Navarre glares back at spotlight

November 02, 2006|by BOB PARASILITI

COLLEGE PARK, Md. - Jeremy Navarre is one of those guys who jumps behind a bush when the spotlight swings his way.

The University of Maryland defensive end isn't a publicity hog. He's not used to having anyone besides offensive linemen in his grill.

Those guys, he can push aside. But the glare of the limelight is not Navarre's flavor of the month. But he's learning.

"I like it, but I'm not much of an attention guy," the sophomore said. "I've never been much for that kind of thing, but it comes with the territory of playing college football."


If Navarre has a few more games like he had against Florida State last Saturday, he might have to get used to that territory.

Navarre provided the major-impact plays the Terrapins needed to turn back the Seminoles.

He managed five tackles against Florida State, which doesn't seem like much. But the five hits were only the top of the checklist.

Half of the tackles (2 1/2) threw Florida State for losses.

He forced the only fumble of the game, which led to a Maryland TD.

He stuffed a fourth-down play at the 50, turning the ball over to the Terps.

He sacked Florida State quarterback Xavier Lee for an 8-yard loss with under two minutes remaining. Lee was also called for an illegal forward pass, which made for a longer attempt for a tying field goal.

And to top it off, Navarre broke in and blocked that final 46-yard field goal attempt with less than 10 seconds remaining to preserve the win.

Each of the plays was a product of Navarre's technique to push his way into Florida State's backfield.

"The key thing is penetration," he said. "It's my main thing because I'm undersized (6-foot-3, 263). I try to stay low and if I get penetration, that's huge. It can mess up a play."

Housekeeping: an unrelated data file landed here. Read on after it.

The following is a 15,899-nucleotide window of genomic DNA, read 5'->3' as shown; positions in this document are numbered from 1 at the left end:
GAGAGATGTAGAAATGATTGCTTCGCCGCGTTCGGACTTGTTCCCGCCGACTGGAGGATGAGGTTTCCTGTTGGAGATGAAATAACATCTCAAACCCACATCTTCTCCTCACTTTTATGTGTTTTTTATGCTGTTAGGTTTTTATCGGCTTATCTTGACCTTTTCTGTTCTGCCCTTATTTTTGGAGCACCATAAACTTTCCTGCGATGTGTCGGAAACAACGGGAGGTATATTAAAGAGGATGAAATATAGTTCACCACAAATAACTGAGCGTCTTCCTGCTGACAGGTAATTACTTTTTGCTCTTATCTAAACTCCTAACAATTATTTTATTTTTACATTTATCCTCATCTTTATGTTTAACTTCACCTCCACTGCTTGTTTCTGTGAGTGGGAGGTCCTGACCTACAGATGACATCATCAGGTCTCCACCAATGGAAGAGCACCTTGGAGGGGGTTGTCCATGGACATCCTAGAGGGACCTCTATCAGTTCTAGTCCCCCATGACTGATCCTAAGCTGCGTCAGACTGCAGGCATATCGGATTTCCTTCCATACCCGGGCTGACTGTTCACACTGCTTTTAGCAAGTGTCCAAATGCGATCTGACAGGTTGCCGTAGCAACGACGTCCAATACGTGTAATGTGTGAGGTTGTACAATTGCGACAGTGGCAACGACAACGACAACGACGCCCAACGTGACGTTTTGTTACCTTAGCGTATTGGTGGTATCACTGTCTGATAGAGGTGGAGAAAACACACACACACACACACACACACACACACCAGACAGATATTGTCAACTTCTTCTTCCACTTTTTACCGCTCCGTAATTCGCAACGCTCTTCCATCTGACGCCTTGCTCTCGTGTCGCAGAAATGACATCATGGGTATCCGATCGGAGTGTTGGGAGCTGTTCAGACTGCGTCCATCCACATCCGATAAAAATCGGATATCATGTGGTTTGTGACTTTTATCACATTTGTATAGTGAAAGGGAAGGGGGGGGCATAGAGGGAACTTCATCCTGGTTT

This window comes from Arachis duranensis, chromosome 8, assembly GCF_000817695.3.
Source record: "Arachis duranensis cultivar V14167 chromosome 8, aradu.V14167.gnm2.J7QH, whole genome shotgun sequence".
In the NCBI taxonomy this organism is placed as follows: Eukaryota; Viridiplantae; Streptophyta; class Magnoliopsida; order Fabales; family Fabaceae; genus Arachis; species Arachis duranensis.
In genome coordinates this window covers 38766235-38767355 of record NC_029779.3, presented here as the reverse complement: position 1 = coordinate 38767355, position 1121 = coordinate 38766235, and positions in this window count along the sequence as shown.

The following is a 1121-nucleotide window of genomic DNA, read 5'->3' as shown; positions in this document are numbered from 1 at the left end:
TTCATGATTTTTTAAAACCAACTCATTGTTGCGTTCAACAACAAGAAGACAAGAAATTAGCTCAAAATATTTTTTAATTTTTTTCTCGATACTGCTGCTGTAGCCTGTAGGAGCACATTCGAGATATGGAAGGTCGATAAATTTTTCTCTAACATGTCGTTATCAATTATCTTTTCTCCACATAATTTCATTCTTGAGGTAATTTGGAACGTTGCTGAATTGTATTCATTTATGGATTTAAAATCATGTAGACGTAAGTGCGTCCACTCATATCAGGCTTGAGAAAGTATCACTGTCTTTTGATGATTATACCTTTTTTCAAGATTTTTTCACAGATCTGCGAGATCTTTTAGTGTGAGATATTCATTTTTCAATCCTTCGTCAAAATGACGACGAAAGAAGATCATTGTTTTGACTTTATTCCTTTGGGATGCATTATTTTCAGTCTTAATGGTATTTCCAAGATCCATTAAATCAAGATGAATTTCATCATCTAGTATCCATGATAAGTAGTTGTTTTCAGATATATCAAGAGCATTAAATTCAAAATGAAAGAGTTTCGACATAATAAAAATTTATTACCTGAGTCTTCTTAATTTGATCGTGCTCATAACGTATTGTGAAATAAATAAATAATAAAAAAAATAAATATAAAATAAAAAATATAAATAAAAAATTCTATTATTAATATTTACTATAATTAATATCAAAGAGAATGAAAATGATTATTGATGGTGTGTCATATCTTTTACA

But it was all in a day's work.

"There were big plays in the five tackles, but if I would have only got one and we won, it would still be as pleasurable," he said. "I've got a lot of response (around campus for his game). I've just got to ignore it and focus on the team and focus on getting better."

That got a little harder to do Tuesday when Navarre was named the Atlantic Coast Conference co-defensive lineman of the week with Georgia Tech's Phillip Wheeler.

There was more limelight to deal with.

"I didn't see that coming. It's an honor," he said. "Now I've got to build off this and not let it go to my head."

Maryland coach Ralph Friedgen marks it all off as the kind of player that Navarre is.

"Jeremy plays hard every week. He is kind of a throw-back guy," Friedgen said. "He's a tough, hard-nosed player. He gives you what he's got every day in practice and doesn't say a lot. I was glad to see him have a breakout game and be honored as the ACC (defensive) lineman of the week."

As for the throwback label ...

"I guess I am in terms that defensive ends used to be 245 pounds and not very fast," he said.

Navarre ignores the spotlight because he is driven to succeed.

After an all-state senior year in football and becoming the first state wrestling champ in Joppatowne High's history, Navarre graduated early and enrolled at Maryland a semester early to get acclimated and start preparing for his football career.

His choice to miss all the ceremonies that go with graduation is now paying off with success on the college football field.

And with success, comes attention, whether Navarre likes it or not.

"I don't hate it," he said. "I played a good game on Saturday. It's Tuesday now. I'm looking to the next game."

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